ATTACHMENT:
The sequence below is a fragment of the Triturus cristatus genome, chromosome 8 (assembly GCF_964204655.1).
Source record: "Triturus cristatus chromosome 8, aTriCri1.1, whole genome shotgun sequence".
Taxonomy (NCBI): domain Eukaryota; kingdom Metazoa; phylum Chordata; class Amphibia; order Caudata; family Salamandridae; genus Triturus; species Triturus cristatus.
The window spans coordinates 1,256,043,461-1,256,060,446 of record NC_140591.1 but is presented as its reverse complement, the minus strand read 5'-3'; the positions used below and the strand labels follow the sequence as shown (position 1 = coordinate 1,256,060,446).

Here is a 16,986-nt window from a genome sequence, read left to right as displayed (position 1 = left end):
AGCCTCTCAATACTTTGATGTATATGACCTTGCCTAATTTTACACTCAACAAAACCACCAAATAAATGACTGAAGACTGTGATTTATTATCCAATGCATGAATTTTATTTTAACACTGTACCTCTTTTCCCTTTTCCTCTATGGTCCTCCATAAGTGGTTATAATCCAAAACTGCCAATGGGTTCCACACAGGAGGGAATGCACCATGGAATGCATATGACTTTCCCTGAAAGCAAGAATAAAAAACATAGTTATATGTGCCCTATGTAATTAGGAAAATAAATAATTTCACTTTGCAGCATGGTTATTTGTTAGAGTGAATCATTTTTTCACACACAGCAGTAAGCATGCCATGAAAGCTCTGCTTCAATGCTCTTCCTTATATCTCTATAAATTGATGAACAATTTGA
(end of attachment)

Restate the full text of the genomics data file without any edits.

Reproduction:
The sequence below is a fragment of the Triturus cristatus genome, chromosome 8 (assembly GCF_964204655.1).
Source record: "Triturus cristatus chromosome 8, aTriCri1.1, whole genome shotgun sequence".
Taxonomy (NCBI): domain Eukaryota; kingdom Metazoa; phylum Chordata; class Amphibia; order Caudata; family Salamandridae; genus Triturus; species Triturus cristatus.
The window spans coordinates 1,256,043,461-1,256,060,446 of record NC_140591.1 but is presented as its reverse complement, the minus strand read 5'-3'; the positions used below and the strand labels follow the sequence as shown (position 1 = coordinate 1,256,060,446).

Here is a 16,986-nt window from a genome sequence, read left to right as displayed (position 1 = left end):
AGCCTCTCAATACTTTGATGTATATGACCTTGCCTAATTTTACACTCAACAAAACCACCAAATAAATGACTGAAGACTGTGATTTATTATCCAATGCATGAATTTTATTTTAACACTGTACCTCTTTTCCCTTTTCCTCTATGGTCCTCCATAAGTGGTTATAATCCAAAACTGCCAATGGGTTCCACACAGGAGGGAATGCACCATGGAATGCATATGACTTTCCCTGAAAGCAAGAATAAAAAACATAGTTATATGTGCCCTATGTAATTAGGAAAATAAATAATTTCACTTTGCAGCATGGTTATTTGTTAGAGTGAATCATTTTTTCACACACAGCAGTAAGCATGCCATGAAAGCTCTGCTTCAATGCTCTTCCTTATATCTCTATAAATTGATGAACAATTTGA